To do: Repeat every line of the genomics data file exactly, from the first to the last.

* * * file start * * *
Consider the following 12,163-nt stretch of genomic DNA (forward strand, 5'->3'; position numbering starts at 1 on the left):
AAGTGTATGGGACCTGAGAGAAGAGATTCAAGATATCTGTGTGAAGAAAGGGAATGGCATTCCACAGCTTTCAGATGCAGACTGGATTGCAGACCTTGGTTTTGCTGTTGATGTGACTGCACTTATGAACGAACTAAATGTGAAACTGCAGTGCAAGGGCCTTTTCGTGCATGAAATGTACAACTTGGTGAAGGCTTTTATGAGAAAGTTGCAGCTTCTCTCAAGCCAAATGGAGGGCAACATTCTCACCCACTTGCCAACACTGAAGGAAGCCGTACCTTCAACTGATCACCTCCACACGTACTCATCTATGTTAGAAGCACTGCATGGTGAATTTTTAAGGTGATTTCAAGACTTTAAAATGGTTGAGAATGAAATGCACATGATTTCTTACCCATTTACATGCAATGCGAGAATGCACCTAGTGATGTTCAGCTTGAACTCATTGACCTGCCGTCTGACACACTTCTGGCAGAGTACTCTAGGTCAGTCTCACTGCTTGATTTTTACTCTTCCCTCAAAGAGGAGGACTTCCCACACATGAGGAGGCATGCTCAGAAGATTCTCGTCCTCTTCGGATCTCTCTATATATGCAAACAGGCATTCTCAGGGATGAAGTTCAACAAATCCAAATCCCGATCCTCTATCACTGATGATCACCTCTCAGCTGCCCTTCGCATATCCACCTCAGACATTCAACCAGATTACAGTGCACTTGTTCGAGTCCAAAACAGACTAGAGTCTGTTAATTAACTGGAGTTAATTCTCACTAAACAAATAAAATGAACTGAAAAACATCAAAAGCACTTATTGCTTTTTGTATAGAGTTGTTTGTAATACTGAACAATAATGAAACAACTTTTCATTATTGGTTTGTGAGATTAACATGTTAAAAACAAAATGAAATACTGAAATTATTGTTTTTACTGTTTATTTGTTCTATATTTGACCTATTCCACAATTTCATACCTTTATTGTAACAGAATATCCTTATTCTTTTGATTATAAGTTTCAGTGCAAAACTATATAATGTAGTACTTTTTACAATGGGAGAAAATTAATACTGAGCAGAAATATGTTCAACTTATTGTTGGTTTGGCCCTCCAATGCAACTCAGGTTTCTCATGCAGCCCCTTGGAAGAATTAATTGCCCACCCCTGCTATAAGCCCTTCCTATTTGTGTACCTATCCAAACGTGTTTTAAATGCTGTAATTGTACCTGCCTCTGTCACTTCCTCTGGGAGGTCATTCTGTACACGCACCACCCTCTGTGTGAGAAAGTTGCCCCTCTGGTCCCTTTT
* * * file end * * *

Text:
Consider the following 12,163-nt stretch of genomic DNA (forward strand, 5'->3'; position numbering starts at 1 on the left):
AAGTGTATGGGACCTGAGAGAAGAGATTCAAGATATCTGTGTGAAGAAAGGGAATGGCATTCCACAGCTTTCAGATGCAGACTGGATTGCAGACCTTGGTTTTGCTGTTGATGTGACTGCACTTATGAACGAACTAAATGTGAAACTGCAGTGCAAGGGCCTTTTCGTGCATGAAATGTACAACTTGGTGAAGGCTTTTATGAGAAAGTTGCAGCTTCTCTCAAGCCAAATGGAGGGCAACATTCTCACCCACTTGCCAACACTGAAGGAAGCCGTACCTTCAACTGATCACCTCCACACGTACTCATCTATGTTAGAAGCACTGCATGGTGAATTTTTAAGGTGATTTCAAGACTTTAAAATGGTTGAGAATGAAATGCACATGATTTCTTACCCATTTACATGCAATGCGAGAATGCACCTAGTGATGTTCAGCTTGAACTCATTGACCTGCCGTCTGACACACTTCTGGCAGAGTACTCTAGGTCAGTCTCACTGCTTGATTTTTACTCTTCCCTCAAAGAGGAGGACTTCCCACACATGAGGAGGCATGCTCAGAAGATTCTCGTCCTCTTCGGATCTCTCTATATATGCAAACAGGCATTCTCAGGGATGAAGTTCAACAAATCCAAATCCCGATCCTCTATCACTGATGATCACCTCTCAGCTGCCCTTCGCATATCCACCTCAGACATTCAACCAGATTACAGTGCACTTGTTCGAGTCCAAAACAGACTAGAGTCTGTTAATTAACTGGAGTTAATTCTCACTAAACAAATAAAATGAACTGAAAAACATCAAAAGCACTTATTGCTTTTTGTATAGAGTTGTTTGTAATACTGAACAATAATGAAACAACTTTTCATTATTGGTTTGTGAGATTAACATGTTAAAAACAAAATGAAATACTGAAATTATTGTTTTTACTGTTTATTTGTTCTATATTTGACCTATTCCACAATTTCATACCTTTATTGTAACAGAATATCCTTATTCTTTTGATTATAAGTTTCAGTGCAAAACTATATAATGTAGTACTTTTTACAATGGGAGAAAATTAATACTGAGCAGAAATATGTTCAACTTATTGTTGGTTTGGCCCTCCAATGCAACTCAGGTTTCTCATGCAGCCCCTTGGAAGAATTAATTGCCCACCCCTGCTATAAGCCCTTCCTATTTGTGTACCTATCCAAACGTGTTTTAAATGCTGTAATTGTACCTGCCTCTGTCACTTCCTCTGGGAGGTCATTCTGTACACGCACCACCCTCTGTGTGAGAAAGTTGCCCCTCTGGTCCCTTTT